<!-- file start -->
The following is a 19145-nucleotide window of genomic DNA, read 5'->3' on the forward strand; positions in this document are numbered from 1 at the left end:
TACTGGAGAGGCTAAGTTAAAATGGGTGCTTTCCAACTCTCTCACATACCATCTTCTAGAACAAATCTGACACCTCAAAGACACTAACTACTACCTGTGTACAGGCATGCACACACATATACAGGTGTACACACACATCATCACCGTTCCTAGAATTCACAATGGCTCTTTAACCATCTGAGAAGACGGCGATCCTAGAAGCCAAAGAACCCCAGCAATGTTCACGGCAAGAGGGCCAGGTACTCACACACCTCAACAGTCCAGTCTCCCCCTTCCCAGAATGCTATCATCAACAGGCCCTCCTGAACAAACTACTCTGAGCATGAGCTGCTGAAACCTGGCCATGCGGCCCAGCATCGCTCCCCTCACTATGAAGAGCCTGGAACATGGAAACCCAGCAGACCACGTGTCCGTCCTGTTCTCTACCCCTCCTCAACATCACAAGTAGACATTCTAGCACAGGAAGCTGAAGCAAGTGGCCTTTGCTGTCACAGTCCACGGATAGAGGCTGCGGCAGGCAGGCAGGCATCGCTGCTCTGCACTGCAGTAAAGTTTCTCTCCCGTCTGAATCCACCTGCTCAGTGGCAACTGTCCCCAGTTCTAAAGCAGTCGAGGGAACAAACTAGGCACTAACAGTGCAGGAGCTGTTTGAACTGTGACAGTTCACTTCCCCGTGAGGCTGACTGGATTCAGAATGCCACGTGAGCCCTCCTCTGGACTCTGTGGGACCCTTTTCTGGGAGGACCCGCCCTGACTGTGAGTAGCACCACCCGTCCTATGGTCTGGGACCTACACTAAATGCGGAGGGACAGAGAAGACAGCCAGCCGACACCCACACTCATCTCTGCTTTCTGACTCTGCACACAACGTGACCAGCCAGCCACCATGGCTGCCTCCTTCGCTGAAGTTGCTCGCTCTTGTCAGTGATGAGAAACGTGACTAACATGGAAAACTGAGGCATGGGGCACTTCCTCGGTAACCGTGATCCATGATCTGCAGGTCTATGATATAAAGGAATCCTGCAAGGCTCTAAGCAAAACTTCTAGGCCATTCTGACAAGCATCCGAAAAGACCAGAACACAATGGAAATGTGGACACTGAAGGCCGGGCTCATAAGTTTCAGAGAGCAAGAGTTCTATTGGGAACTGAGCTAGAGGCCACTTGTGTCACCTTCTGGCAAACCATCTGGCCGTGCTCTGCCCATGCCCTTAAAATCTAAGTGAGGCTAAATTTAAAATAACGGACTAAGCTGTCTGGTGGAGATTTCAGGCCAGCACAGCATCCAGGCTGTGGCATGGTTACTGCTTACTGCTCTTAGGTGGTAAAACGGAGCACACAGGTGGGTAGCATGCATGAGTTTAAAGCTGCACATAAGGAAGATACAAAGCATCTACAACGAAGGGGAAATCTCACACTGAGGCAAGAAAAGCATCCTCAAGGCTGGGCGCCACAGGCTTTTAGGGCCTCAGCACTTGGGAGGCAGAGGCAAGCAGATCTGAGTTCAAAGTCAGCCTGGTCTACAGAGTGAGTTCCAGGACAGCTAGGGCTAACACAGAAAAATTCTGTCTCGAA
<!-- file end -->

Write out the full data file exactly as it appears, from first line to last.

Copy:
The following is a 19145-nucleotide window of genomic DNA, read 5'->3' on the forward strand; positions in this document are numbered from 1 at the left end:
TACTGGAGAGGCTAAGTTAAAATGGGTGCTTTCCAACTCTCTCACATACCATCTTCTAGAACAAATCTGACACCTCAAAGACACTAACTACTACCTGTGTACAGGCATGCACACACATATACAGGTGTACACACACATCATCACCGTTCCTAGAATTCACAATGGCTCTTTAACCATCTGAGAAGACGGCGATCCTAGAAGCCAAAGAACCCCAGCAATGTTCACGGCAAGAGGGCCAGGTACTCACACACCTCAACAGTCCAGTCTCCCCCTTCCCAGAATGCTATCATCAACAGGCCCTCCTGAACAAACTACTCTGAGCATGAGCTGCTGAAACCTGGCCATGCGGCCCAGCATCGCTCCCCTCACTATGAAGAGCCTGGAACATGGAAACCCAGCAGACCACGTGTCCGTCCTGTTCTCTACCCCTCCTCAACATCACAAGTAGACATTCTAGCACAGGAAGCTGAAGCAAGTGGCCTTTGCTGTCACAGTCCACGGATAGAGGCTGCGGCAGGCAGGCAGGCATCGCTGCTCTGCACTGCAGTAAAGTTTCTCTCCCGTCTGAATCCACCTGCTCAGTGGCAACTGTCCCCAGTTCTAAAGCAGTCGAGGGAACAAACTAGGCACTAACAGTGCAGGAGCTGTTTGAACTGTGACAGTTCACTTCCCCGTGAGGCTGACTGGATTCAGAATGCCACGTGAGCCCTCCTCTGGACTCTGTGGGACCCTTTTCTGGGAGGACCCGCCCTGACTGTGAGTAGCACCACCCGTCCTATGGTCTGGGACCTACACTAAATGCGGAGGGACAGAGAAGACAGCCAGCCGACACCCACACTCATCTCTGCTTTCTGACTCTGCACACAACGTGACCAGCCAGCCACCATGGCTGCCTCCTTCGCTGAAGTTGCTCGCTCTTGTCAGTGATGAGAAACGTGACTAACATGGAAAACTGAGGCATGGGGCACTTCCTCGGTAACCGTGATCCATGATCTGCAGGTCTATGATATAAAGGAATCCTGCAAGGCTCTAAGCAAAACTTCTAGGCCATTCTGACAAGCATCCGAAAAGACCAGAACACAATGGAAATGTGGACACTGAAGGCCGGGCTCATAAGTTTCAGAGAGCAAGAGTTCTATTGGGAACTGAGCTAGAGGCCACTTGTGTCACCTTCTGGCAAACCATCTGGCCGTGCTCTGCCCATGCCCTTAAAATCTAAGTGAGGCTAAATTTAAAATAACGGACTAAGCTGTCTGGTGGAGATTTCAGGCCAGCACAGCATCCAGGCTGTGGCATGGTTACTGCTTACTGCTCTTAGGTGGTAAAACGGAGCACACAGGTGGGTAGCATGCATGAGTTTAAAGCTGCACATAAGGAAGATACAAAGCATCTACAACGAAGGGGAAATCTCACACTGAGGCAAGAAAAGCATCCTCAAGGCTGGGCGCCACAGGCTTTTAGGGCCTCAGCACTTGGGAGGCAGAGGCAAGCAGATCTGAGTTCAAAGTCAGCCTGGTCTACAGAGTGAGTTCCAGGACAGCTAGGGCTAACACAGAAAAATTCTGTCTCGAA